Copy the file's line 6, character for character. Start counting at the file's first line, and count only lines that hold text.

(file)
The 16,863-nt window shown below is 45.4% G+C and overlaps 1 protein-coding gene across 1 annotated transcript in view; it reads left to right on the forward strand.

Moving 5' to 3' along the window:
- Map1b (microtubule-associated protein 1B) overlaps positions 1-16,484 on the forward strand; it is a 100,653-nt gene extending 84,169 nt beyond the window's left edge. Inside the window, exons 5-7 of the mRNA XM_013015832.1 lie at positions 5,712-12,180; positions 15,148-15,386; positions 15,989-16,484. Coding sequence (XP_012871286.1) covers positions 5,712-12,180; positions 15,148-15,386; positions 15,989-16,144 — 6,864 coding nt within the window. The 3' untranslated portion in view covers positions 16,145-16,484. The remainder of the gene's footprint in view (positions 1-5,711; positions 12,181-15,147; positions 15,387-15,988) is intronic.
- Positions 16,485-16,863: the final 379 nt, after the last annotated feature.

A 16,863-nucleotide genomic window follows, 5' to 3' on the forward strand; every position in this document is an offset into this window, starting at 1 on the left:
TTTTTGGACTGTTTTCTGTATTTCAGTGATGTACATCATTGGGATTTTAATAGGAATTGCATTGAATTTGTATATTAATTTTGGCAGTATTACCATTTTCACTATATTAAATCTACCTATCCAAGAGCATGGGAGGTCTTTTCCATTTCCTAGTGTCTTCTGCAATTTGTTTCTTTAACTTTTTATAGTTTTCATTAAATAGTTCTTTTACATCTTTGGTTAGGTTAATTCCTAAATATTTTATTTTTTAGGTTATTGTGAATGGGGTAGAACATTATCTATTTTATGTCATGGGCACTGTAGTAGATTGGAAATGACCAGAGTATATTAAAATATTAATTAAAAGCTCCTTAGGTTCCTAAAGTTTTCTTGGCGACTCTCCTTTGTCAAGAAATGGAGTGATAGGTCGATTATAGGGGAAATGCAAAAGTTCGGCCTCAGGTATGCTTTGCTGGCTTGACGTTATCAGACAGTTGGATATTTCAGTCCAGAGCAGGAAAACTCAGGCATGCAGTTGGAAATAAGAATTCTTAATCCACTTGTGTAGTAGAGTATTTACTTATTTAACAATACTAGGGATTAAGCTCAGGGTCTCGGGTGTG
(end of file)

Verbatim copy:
TTTTTGGACTGTTTTCTGTATTTCAGTGATGTACATCATTGGGATTTTAATAGGAATTGCATTGAATTTGTATATTAATTTTGGCAGTATTACCATTTTCACTATATTAAATCTACCTATCCAAGAGCATGGGAGGTCTTTTCCATTTCCTAGTGTCTTCTGCAATTTGTTTCTTTAACTTTTTATAGTTTTCATTAAATAGTTCTTTTACATCTTTGGTTAGGTTAATTCCTAAATATTTTATTTTTTAGGTTATTGTGAATGGGGTAGAACATTATCTATTTTATGTCATGGGCACTGTAGTAGATTGGAAATGACCAGAGTATATTAAAATATTAATTAAAAGCTCCTTAGGTTCCTAAAGTTTTCTTGGCGACTCTCCTTTGTCAAGAAATGGAGTGATAGGTCGATTATAGGGGAAATGCAAAAGTTCGGCCTCAGGTATGCTTTGCTGGCTTGACGTTATCAGACAGTTGGATATTTCAGTCCAGAGCAGGAAAACTCAGGCATGCAGTTGGAAATAAGAATTCTTAATCCACTTGTGTAGTAGAGTATTTACTTATTTAACAATACTAGGGATTAAGCTCAGGGTCTCGGGTGTG